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Protect Winter Clothes During Summer Months
By Allison Powe
MISSISSIPPI STATE -- Southerners are accustomed to warm weather, so when spring arrives, many people are eager to replace sweaters and coats with short sleeves and swimsuits.
Stephanie Wayne, extension apparel and textile clothing assistant at Mississippi State University, reminds Mississippians to store winter clothes properly to ensure that they maintain good quality and are ready to wear when the next fall arrives.
"Cleaning and storing winter clothes isn't the most fun thing to do at the beginning of nice weather, but properly storing out-of-season clothing is a good practice," Wayne said.
Clothing that is not cared for or worn for a significant length of time becomes susceptible to damage caused by surroundings such as dust, moisture or insects.
"When storing out-of-season clothes, put them in breathable garment bags instead of plastic bags that might come from a dry cleaner. This prevents mildew from developing in collected moisture," Wayne said.
Clothing and linens also store well in air-tight boxes, trunks and suitcases. Wayne advised against putting boxed clothes in damp areas like attics or basements.
"Wrap garments in breathable fabrics to add extra protection from dust and insects. Tissue paper or light sheets and pillowcases serve this purpose well," Wayne said.
The textile assistant said all clothes and linens should be cleaned and folded neatly before being placed in storage. Dirty items of clothing are likely to attract insects which can greatly damage clothes. Closets, drawers and storage boxes also should be clean before placing clothes in them.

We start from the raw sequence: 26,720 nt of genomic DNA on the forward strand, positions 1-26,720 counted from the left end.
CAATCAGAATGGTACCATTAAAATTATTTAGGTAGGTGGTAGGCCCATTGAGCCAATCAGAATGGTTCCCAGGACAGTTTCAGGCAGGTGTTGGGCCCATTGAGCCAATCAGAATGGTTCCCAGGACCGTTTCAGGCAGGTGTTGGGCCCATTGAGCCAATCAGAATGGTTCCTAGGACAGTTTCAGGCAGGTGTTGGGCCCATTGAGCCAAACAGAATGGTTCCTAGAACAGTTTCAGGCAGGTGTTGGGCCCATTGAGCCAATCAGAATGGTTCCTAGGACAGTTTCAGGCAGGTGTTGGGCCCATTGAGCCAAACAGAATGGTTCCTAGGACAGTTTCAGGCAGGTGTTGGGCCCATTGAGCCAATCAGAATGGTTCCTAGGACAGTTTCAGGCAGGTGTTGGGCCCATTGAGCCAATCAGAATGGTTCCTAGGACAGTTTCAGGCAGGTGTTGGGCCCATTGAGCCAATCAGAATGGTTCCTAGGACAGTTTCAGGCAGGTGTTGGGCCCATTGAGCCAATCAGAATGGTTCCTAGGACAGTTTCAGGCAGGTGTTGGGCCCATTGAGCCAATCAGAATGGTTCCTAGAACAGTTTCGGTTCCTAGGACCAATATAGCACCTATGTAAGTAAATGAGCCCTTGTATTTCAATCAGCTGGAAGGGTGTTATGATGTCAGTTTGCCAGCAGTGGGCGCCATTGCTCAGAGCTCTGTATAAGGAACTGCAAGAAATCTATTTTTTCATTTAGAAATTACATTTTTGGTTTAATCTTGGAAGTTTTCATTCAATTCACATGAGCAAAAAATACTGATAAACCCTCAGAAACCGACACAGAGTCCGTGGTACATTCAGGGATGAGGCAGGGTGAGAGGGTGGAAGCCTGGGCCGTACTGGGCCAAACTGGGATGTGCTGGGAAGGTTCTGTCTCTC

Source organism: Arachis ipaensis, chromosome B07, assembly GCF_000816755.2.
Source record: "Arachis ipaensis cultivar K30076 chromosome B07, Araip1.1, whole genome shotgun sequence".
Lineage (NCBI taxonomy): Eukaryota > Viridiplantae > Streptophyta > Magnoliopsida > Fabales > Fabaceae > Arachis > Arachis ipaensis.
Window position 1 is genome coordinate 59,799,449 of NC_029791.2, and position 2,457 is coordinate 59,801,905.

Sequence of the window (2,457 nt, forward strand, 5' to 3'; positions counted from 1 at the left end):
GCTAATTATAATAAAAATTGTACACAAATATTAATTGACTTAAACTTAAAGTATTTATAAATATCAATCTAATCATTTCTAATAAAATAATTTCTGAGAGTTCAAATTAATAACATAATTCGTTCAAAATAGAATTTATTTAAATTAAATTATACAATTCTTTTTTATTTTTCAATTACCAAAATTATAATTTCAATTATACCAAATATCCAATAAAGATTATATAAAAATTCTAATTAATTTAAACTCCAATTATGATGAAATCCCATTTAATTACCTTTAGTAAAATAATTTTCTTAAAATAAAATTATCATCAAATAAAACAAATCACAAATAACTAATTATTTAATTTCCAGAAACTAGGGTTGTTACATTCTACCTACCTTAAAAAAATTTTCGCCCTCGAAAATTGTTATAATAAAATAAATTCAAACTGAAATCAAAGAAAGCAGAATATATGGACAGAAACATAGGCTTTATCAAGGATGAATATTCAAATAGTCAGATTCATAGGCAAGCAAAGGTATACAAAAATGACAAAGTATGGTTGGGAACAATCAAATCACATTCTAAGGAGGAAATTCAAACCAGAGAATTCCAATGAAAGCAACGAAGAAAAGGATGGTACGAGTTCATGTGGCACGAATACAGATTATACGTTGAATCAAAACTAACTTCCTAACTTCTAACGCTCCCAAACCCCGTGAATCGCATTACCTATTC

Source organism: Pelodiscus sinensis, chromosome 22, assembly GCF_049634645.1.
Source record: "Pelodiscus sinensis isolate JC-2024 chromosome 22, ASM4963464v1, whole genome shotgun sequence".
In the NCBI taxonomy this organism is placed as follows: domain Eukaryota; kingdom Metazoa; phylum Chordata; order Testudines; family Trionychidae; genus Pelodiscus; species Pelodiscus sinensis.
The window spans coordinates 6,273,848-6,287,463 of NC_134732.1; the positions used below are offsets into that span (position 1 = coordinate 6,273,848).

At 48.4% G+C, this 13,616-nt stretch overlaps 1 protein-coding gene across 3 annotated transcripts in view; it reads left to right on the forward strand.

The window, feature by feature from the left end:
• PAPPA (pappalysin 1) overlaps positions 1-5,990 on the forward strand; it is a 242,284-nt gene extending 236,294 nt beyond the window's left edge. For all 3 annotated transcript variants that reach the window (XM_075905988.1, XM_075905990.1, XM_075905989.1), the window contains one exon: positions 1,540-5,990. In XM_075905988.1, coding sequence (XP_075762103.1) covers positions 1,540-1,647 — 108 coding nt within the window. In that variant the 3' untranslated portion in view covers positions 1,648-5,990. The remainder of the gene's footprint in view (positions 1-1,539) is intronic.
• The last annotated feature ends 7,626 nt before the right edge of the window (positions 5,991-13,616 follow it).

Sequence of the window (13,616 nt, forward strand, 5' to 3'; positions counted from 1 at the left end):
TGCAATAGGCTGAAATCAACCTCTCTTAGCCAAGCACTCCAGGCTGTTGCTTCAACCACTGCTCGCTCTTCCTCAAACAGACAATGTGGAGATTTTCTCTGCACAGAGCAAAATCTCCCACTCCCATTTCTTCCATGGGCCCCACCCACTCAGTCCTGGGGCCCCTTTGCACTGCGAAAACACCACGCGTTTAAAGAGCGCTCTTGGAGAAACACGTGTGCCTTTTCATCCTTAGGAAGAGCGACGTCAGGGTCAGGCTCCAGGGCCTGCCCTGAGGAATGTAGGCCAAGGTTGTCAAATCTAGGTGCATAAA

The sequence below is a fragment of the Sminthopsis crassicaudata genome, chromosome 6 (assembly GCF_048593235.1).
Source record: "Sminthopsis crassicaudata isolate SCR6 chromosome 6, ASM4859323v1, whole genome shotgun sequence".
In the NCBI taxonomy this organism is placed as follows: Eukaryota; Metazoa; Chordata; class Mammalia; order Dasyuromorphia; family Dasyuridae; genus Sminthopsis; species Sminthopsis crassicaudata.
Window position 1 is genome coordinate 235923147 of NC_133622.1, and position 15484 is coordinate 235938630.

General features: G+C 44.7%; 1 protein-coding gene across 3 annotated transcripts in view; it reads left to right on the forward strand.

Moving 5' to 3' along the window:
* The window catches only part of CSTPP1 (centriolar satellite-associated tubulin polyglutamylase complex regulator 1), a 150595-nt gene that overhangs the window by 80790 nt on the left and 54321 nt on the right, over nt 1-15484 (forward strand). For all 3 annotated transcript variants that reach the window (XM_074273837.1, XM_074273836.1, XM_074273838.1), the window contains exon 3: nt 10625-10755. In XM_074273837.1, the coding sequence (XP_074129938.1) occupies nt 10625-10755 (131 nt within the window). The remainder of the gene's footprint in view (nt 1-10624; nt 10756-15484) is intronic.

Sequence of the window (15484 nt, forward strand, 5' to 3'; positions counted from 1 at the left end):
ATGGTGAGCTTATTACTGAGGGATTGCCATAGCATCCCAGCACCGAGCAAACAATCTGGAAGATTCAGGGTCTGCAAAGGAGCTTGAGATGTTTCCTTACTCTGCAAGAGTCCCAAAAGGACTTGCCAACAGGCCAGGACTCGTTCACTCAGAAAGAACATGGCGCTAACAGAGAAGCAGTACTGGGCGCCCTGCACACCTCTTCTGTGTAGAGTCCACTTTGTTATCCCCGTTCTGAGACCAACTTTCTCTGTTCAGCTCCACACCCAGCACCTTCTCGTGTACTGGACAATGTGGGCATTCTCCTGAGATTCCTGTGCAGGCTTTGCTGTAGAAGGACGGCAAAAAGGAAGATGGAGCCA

Moth balls effectively deter insects, but when they come in direct contact with clothing they can weaken dye in fabrics. Wayne recommended using 1 pound of moth balls per 100 cubic feet of storage space, which is about the size of an average closet.
"Do not pack too many clothes tightly together in one storage space. Allow silks, linens and other delicate natural fibers that wrinkle easily to lie flat, with as few folds as possible. Don't forget to wrap these fabrics in a breathable material," Wayne said.
Wayne recommended against the use of sachets, which may contain chemicals. However, she said as long as they do not come in direct contact with clothing, sachets probably do not cause any damage.
"Don't completely forget about out-of-season clothing while it is in storage. Check the clothes about once a month to be sure they are not being damaged by insects or moisture. If any problems occur, treat or wash the clothing immediately," Wayne said.